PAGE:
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CVS Caremark Cuts Medicare Bids to Regain Business

CVS Caremark Corp., the largest U.S. buyer and seller of prescription drugs, is cutting proposed prices for some Medicare services, aiming to recapture business lost to rivals.

Each year, CVS Caremark bids on the right to provide drugs to Americans covered by Medicare Part D, a federal program that subsidizes medicine for retirees. The results for 2011 contracts are due this month, said Per Lofberg, who runs the pharmacy- benefits manager. He declined to say how much the company cut the price.

Last year, the company lost about 35 percent of its enrollees after bidding more than rivals in some regions, he said. The lost business clipped 4 cents from an estimated $2.99 profit per share for 2010, the average of 20 analyst estimates compiled by Bloomberg before the company reported the setback.

“We were cutting it too close and set the prices too high,” Lofberg, 62, said in a telephone interview. “This year we made our best guess and lowered prices.”

The Medicare Part D business will become more crucial to CVS Caremark as more employers switch their retirees to public plans, according to Jefferies & Co.’s Scott Mushkin.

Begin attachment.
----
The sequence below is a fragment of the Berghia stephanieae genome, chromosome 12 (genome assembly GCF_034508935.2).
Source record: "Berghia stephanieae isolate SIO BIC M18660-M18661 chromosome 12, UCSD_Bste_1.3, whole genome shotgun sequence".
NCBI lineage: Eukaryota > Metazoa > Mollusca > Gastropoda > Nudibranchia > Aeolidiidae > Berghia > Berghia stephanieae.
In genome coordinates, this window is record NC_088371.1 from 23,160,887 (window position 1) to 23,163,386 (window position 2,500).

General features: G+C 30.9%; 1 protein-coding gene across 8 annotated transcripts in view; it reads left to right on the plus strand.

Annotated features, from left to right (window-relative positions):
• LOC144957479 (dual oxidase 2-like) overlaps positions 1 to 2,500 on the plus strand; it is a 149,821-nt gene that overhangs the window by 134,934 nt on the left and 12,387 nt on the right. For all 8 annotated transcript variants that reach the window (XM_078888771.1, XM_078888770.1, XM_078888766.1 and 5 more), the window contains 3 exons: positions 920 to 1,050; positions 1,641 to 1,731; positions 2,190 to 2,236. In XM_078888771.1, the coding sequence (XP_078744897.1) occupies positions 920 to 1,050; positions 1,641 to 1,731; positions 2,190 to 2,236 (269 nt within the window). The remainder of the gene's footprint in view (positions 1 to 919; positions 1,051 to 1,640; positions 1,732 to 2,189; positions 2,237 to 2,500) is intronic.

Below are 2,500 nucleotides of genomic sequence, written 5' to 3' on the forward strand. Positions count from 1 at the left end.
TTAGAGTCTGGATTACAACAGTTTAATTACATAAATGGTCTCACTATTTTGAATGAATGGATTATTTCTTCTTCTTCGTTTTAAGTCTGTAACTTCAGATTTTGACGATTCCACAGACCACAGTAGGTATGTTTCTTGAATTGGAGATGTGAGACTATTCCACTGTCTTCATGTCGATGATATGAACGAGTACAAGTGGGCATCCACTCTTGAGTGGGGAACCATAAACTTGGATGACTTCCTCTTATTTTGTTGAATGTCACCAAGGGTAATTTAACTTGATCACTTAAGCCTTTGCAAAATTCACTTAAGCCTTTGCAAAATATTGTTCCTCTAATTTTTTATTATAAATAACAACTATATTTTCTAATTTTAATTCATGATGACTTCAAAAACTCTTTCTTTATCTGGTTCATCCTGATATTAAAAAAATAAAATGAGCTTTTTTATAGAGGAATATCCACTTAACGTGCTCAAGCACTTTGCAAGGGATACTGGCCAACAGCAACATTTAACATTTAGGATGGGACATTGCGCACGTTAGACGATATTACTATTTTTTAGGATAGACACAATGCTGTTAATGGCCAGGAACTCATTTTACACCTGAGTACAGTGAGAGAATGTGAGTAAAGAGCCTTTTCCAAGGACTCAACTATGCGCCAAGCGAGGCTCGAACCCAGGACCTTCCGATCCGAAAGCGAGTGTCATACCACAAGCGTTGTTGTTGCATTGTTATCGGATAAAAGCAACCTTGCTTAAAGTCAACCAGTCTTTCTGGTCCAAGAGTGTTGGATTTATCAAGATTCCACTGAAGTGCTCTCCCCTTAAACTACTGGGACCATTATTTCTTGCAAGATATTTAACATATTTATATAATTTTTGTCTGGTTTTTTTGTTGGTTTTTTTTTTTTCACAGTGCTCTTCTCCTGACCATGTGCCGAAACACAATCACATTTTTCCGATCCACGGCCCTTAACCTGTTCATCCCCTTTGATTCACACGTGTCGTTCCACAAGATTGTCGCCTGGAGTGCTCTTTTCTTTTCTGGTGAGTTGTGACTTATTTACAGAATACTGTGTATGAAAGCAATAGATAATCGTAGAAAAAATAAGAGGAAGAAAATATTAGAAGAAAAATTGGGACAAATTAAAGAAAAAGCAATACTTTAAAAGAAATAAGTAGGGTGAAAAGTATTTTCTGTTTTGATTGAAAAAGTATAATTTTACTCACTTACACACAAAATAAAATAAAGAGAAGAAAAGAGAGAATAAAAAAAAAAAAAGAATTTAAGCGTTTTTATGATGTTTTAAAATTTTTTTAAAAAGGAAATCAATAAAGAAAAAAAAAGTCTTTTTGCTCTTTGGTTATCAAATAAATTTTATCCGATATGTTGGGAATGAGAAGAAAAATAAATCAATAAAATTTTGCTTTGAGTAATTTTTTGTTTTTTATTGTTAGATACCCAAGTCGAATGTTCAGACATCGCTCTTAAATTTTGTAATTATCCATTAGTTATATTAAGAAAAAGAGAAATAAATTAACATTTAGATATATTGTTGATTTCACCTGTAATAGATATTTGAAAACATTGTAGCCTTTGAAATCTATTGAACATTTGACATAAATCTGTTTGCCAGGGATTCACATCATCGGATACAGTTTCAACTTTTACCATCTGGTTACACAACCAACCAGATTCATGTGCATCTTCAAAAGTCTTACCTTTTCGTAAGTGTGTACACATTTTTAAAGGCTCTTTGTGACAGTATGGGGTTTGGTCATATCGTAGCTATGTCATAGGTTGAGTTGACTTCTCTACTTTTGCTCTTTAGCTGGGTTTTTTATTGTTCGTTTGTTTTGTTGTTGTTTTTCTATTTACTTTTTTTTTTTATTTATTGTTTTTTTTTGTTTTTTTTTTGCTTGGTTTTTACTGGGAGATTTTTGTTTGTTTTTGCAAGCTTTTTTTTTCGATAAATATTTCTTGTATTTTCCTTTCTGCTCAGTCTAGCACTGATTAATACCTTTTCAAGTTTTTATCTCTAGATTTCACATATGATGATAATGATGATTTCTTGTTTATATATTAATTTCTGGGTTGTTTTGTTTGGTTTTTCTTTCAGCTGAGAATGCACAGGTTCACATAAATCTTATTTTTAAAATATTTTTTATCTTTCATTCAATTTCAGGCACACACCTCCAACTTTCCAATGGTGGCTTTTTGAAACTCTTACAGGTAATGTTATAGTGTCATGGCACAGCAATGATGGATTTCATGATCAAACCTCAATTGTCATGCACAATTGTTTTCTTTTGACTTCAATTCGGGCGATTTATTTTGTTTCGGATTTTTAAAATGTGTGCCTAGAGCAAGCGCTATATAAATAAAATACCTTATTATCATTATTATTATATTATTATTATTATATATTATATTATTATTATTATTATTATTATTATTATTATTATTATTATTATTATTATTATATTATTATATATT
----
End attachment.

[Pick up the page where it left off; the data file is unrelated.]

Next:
Mixed results from the Medicare contracts prompted CVS Caremark to alter earnings forecasts for two straight years, said the New York-based analyst, who rates the shares buy.

Photographer: Aaron M. Sprecher/Bloomberg

A CVS store in Houston, Texas. Close

A CVS store in Houston, Texas.

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Photographer: Aaron M. Sprecher/Bloomberg

A CVS store in Houston, Texas.

“It’s like a yo-yo,” Mushkin said. “One year they’re pricing up, the next they’re pricing down. It’s been an ongoing issue about getting this right.”

The shares of CVS Caremark, based in Woonsocket, Rhode Island, rose 32 cents to $28.94 at 4 p.m. in New York Stock Exchange composite trading. They have dropped 10 percent this year.

Lofberg’s Moves

Lofberg became chief executive officer in January, not long after the pharmacy-benefits manager lost $4.8 billion in 2010 contracts not related to the Medicare Part D business. Since then he has revamped how Caremark handles Medicare and hired executives with expertise in winning contracts.

“We cover a lot of enrollees today, and this is an important growth engine for us,” he said. “We need to stay in the forefront of that area.”

CVS Caremark provides the Medicare services through its SilverScript and Accendo brands. The PBM, which acts as a middle man between drug companies and corporate and government clients, is having a successful 2011 selling season, Lofberg said.

CVS Caremark announced last month that it won a contract to handle $9.5 billion of annual drug spending from Aetna Inc., serving 9.7 million members. The company lowered its forecast for 2010 profit to at least $2.68 a share, partly because of costs to implement the Aetna agreement.

To contact the reporter on this story: Carol Wolf in Washington at cwolf@bloomberg.net.

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